Is it best for me to hide my dating life from my kids?

It's time to send me your own question about your dating/love/breakup life. It feels good to write it out. Email your issues to [email protected] or fill out this easy form, please. 

Today's letter references two recent episodes of the podcast. The summaries, for non-podcast people: Episode 7 is about a friend who always said she wasn't a "boyfriend person" ... until she was, and Episode 6 is about a woman who realizes she might be a bad step-parent, and how it affects her relationship.

Dear Meredith,

I just listened to Season 5, Episodes 6 and 7 of the podcast. I am a divorced dad of teens and have sworn to myself that I will not introduce anyone to my teenage kids until they are off to college. It just seems too selfish of me, when I can just wait a bit and not disrupt their formative years, which were already disrupted enough with the divorce and the circumstances. I hear so many stories like that of you and your sister being deeply effected into adulthood by step-parent/partner situations. So while I do date a bit and have met some wonderful women, when I tell them it has to be on the side away from my kids for now, understandably a woman will think that either I am not that interested or they want to progress in developing a deeper personal relationship in their life now so we part ways. So I have labeled myself "not a girlfriend person."

I have wonderful adventures and personal development either on my own or with friends and family. But then your friend who is not a "boyfriend person" meets someone and something switches. I am just worried that by shielding my kids for a few years I might miss out on that. I guess that's the way it is. I am really hoping to find a women I love, who is also in the same situation and we can just spend time together away from kids and let them grow up. Does that make sense? Or will I regret this some day?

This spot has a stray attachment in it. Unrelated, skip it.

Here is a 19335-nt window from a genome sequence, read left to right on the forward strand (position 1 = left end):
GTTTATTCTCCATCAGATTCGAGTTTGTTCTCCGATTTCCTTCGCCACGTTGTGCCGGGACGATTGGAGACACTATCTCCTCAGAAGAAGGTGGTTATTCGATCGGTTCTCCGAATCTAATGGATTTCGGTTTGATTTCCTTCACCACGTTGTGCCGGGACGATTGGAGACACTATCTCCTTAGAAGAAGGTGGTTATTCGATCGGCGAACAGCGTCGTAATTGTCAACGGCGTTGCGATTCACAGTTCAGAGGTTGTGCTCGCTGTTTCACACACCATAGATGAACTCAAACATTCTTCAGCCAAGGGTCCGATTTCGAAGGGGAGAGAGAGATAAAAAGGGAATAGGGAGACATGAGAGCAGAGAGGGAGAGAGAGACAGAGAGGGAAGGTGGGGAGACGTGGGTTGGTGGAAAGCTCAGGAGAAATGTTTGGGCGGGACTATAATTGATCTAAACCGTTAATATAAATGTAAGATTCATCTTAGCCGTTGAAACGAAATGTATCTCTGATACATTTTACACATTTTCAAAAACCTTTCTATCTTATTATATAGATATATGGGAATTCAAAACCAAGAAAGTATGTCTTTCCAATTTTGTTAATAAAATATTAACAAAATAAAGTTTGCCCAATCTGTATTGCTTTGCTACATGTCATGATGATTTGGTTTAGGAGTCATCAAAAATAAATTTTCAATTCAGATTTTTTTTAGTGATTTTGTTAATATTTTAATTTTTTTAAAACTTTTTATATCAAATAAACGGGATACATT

Yes, my sister and I were affected by bad step-parent situations. But let's consider some of the reasons the reasons they were bad. 1) Our parent prioritized the relationship over parenting; b) we never got time alone with said parent, so we found ourselves retreating because of the constant presence of this step-parent; and c) no one ever asked, "Is this OK for you? How do you feel?"

I did have some better experiences, though, with my mom's dating life specifically. When I was busy with high school and my mom met a nice guy at one point, I was thrilled, even though the relationship didn't stay good and eventually ended. She was happy for a while, and I think a lot of us children of divorce want our parents to find love and joy, as long as it's not at our expense. My mom and I always had a ton of alone time, and her dating life never threatened our connection.

My point is, you could wait until the kids are in college to date publicly, but honestly, what is college anymore? A kid could wind up studying remotely from home. Everything is up in the air right now. The better idea might be to drop the rules for yourself. Go into relationships letting people know that you're conservative about introductions, and that you’d rather focus on the relationship yourself than bring your kids into it until everyone is ready.

Then see how you feel. A person might seem worthy in ways you never expected. I wouldn't want you to lose someone with great potential because the person feels like a secret. Also, over time – even over months – your kids might seem different and ready. Honestly, because of this pandemic, a think a lot of kids have realized their parents are human. It was difficult to hide real feelings, especially for people in the same house.

I’m no parenting expert (obviously), but having gone through this a bunch of times, even as a grownup, I’ll just say that based on my experience, there is a middle. You can fall in love with someone worthy and still let your kids know they're the center of your world.

– Meredith

Readers? Can the LW be more open about possibilities? How have you figured this out for yourself?